1. The problem statement, all variables and given/known data
Problem Number 1: a ball thrown into the air from the ground reaches a maximum height of 50meters and 200meters horizontally. Find the magnitude and direction.

Problem Number 2: a movie stunt drive on a motorcycle speeds horizontally of a 50meter high cliff. How fast must the motorcycle leave the cliff top to land on level ground below 90meters from the base of the cliff where the cameras are? "Ignore air resistance"

2. Relevant equations
X=V(Square Root of 2y/gravity) since there is no time given

3. The attempt at a solution
Please help our professor is asking us to find the magnitude(velocity) and direction(angle) I have no idea how to solve this. For problem number 2 I believe Im looking for velocity so I used the formula above and came up with x=V(square root of 2y/g) or x=V(square root of 2(50m)/9.8m/s square and got the answer 28.21 but I think its wrong because Velocity's unit is meter per second. "Someone please help me" Im really struggling with these 2 questions
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 It is 2 dimension motion. Find the equation for horizontal motion and vertical motion. Remember at time t, the object has moved horizontally and vertically too.

The (vector) velocity of the ball or the motorcycle at any monent is the (vector) sum of its (vector) "vertical velocity" and (vector) "horizontal velocity". Is the vertical velocity subject to any acceleration? How about the horizontal velocity? How do the conditions mentioned in the problems on hight/distance translate to conditions on vertical/horizontal velocities?
 Recognitions: Homework Help The trick is that the horizontal and vertical motions are independent. So you can do them separately. Make two headings for horizontal and vertical. Ask yourself what kind of motion takes place each way and write the appropriate equation(s) for each from your formula set. Put in the given numbers; hopefully one of the equations will allow you to find something new.
 Thank you
 The problems above are the only given our prof gave us. The formulas that we have are the ff: X=Vcos(theta)T, Y=Vsin(theta)t-1/2gt squared, H=1/2gt squared, T=[2Vsin(theta)]/g, R=[Vsquared sin2(theta)]/g, Y=Vsquaredsinsquared(theta)/2g, Y=1/2gtsquared, X=V square root of 2y/g Those are all the formulas that I have but I dont have a formula to get the angle for problem number one. If I could just get that I can solve for the magnitude is my answer for number 2 correct? 28.21 is supposed to be the velocity but based on units I think it came out m/s squared and the the correct unit for velocity is meters per second.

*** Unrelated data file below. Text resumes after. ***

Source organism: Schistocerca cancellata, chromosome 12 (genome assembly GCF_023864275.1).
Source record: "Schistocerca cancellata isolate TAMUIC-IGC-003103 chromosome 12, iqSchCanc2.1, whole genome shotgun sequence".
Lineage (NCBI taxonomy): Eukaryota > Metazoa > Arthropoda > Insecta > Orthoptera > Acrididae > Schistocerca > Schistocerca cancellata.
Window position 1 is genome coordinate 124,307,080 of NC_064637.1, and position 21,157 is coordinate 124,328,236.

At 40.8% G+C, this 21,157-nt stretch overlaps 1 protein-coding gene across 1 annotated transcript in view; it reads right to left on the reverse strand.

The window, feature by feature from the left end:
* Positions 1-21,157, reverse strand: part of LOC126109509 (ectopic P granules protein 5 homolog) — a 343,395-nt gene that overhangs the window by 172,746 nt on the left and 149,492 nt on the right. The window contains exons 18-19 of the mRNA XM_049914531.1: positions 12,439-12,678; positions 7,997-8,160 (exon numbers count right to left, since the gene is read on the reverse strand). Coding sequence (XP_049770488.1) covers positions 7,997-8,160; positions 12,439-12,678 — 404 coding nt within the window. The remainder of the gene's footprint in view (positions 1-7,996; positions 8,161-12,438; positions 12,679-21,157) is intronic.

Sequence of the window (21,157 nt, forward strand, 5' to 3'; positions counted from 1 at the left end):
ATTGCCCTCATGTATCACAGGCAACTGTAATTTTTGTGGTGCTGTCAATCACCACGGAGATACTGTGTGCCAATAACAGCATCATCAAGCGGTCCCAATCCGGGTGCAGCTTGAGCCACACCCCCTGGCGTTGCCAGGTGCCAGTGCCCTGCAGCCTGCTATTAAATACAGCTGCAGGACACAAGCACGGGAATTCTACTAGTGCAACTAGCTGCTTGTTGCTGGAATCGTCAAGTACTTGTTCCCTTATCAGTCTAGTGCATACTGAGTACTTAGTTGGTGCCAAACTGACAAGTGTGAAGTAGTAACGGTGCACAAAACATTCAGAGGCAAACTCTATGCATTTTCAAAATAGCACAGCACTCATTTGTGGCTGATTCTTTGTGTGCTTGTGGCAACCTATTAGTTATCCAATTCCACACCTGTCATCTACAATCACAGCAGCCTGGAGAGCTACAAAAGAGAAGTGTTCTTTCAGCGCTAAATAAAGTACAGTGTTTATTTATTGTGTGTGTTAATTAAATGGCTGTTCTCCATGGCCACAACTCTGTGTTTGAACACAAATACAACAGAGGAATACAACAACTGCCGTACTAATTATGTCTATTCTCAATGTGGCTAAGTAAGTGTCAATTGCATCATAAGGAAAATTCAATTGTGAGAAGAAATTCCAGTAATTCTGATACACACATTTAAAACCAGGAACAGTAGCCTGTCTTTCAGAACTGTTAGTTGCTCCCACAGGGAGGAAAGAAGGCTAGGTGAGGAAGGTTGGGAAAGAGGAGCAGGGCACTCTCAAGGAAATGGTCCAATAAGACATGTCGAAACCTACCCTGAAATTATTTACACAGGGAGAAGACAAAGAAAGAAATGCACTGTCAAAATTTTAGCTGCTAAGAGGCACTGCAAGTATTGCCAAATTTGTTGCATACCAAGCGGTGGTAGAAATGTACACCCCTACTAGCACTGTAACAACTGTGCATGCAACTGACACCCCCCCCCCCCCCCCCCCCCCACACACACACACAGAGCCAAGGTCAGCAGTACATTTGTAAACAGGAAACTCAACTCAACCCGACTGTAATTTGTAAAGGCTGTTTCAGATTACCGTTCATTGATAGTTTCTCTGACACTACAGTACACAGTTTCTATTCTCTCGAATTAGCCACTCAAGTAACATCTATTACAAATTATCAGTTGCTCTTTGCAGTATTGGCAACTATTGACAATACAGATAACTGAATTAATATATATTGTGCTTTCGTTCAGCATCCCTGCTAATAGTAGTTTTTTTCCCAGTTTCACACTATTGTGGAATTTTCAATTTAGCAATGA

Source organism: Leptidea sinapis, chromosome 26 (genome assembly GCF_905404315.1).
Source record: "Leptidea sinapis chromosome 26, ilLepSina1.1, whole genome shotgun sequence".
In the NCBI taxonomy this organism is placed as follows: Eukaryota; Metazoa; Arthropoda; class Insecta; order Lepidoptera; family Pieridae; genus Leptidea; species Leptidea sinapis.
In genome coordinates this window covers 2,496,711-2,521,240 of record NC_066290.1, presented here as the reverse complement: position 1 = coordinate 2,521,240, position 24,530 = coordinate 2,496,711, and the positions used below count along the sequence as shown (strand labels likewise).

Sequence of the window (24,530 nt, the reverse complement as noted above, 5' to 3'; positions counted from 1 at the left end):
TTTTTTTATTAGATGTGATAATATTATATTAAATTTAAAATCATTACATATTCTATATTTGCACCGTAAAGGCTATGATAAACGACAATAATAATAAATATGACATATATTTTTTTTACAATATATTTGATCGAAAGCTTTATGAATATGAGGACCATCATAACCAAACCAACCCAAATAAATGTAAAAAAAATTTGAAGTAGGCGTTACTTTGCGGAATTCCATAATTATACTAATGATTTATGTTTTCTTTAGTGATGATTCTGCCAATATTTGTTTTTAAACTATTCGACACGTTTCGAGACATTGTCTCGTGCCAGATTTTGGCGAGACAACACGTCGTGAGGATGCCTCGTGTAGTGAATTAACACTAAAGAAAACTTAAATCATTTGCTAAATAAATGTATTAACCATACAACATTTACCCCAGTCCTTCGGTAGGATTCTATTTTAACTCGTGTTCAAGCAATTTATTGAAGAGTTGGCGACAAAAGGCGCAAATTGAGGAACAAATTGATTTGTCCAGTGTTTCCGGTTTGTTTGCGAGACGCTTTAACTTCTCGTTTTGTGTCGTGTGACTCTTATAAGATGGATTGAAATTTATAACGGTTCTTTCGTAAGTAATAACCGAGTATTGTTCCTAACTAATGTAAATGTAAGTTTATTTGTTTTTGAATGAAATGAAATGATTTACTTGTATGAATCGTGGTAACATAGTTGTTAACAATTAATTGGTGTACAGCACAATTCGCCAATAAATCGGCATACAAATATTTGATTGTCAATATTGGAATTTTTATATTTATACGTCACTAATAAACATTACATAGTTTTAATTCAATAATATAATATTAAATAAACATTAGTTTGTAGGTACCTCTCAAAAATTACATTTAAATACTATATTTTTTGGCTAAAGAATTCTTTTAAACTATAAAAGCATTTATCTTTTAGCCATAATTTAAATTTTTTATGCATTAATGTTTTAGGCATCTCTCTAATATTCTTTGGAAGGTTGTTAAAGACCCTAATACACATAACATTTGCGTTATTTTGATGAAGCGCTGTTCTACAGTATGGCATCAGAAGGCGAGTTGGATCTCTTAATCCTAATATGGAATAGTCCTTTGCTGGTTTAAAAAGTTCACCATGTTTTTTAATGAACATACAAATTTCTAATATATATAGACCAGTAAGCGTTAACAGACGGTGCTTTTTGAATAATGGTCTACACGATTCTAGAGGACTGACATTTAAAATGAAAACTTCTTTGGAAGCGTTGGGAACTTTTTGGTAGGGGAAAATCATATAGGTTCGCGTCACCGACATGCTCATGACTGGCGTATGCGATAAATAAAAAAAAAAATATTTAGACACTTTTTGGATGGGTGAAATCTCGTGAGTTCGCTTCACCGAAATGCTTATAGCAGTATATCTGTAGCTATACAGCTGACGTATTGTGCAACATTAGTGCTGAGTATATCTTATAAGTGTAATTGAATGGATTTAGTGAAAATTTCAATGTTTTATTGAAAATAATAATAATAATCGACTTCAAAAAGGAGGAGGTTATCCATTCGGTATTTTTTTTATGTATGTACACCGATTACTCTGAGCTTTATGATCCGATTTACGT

Quote by bmguico The problems above are the only given our prof gave us. The formulas that we have are the ff: X=Vcos(theta)T, Y=Vsin(theta)t-1/2gt squared, H=1/2gt squared, T=[2Vsin(theta)]/g, R=[Vsquared sin2(theta)]/g, Y=Vsquaredsinsquared(theta)/2g, Y=1/2gtsquared, X=V square root of 2y/g Those are all the formulas that I have but I dont have a formula to get the angle for problem number one. If I could just get that I can solve for the magnitude is my answer for number 2 correct? 28.21 is supposed to be the velocity but based on units I think it came out m/s squared and the the correct unit for velocity is meters per second.
 Sorry, I misread the formulas.
 You have a formula that relates the max height to Vsin(theta). So you get Vsin(theta). Then you have a formula that relates Vsin(theta) to the time to the top. Note that this time is ONE HALF of the total flight time in the case of the ball going up and then down. Finally, you have a formula that relates Vcos(theta) with the time and distance. With a little trigonometry and algebra, you will get V and theta.
 Recognitions: Homework Help Horizontally you have uniform motion, so the formula is d = V*t or x = Vx*t Vertically you have accelerated motion due to gravity. Do you have a d = and a v = formula for accelerated motion? I don't like to write them for you because my high school notation may be confusing to you. If you put the numbers from #1 into x = Vx*t you will immediately be able to find something useful!
 For constant acceleration(zero is constant too) you can use this equation for horizontal and vertical motion. d(displacement)=d0+u0t +0.5at2

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